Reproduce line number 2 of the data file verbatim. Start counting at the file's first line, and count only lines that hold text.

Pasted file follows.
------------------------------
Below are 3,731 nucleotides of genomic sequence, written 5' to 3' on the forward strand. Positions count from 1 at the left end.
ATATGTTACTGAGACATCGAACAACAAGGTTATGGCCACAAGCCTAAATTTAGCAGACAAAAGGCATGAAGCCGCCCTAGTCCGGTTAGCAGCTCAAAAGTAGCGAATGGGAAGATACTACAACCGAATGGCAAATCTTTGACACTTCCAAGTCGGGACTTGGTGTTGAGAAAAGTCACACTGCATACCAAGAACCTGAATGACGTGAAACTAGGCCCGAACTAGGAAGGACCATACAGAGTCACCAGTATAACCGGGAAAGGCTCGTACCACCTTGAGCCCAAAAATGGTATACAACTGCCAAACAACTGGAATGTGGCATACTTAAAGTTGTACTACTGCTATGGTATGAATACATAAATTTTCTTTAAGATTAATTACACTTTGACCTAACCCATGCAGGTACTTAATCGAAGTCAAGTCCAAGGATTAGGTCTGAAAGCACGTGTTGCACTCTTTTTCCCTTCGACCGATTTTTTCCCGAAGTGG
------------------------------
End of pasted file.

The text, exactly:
ATATGTTACTGAGACATCGAACAACAAGGTTATGGCCACAAGCCTAAATTTAGCAGACAAAAGGCATGAAGCCGCCCTAGTCCGGTTAGCAGCTCAAAAGTAGCGAATGGGAAGATACTACAACCGAATGGCAAATCTTTGACACTTCCAAGTCGGGACTTGGTGTTGAGAAAAGTCACACTGCATACCAAGAACCTGAATGACGTGAAACTAGGCCCGAACTAGGAAGGACCATACAGAGTCACCAGTATAACCGGGAAAGGCTCGTACCACCTTGAGCCCAAAAATGGTATACAACTGCCAAACAACTGGAATGTGGCATACTTAAAGTTGTACTACTGCTATGGTATGAATACATAAATTTTCTTTAAGATTAATTACACTTTGACCTAACCCATGCAGGTACTTAATCGAAGTCAAGTCCAAGGATTAGGTCTGAAAGCACGTGTTGCACTCTTTTTCCCTTCGACCGATTTTTTCCCGAAGTGG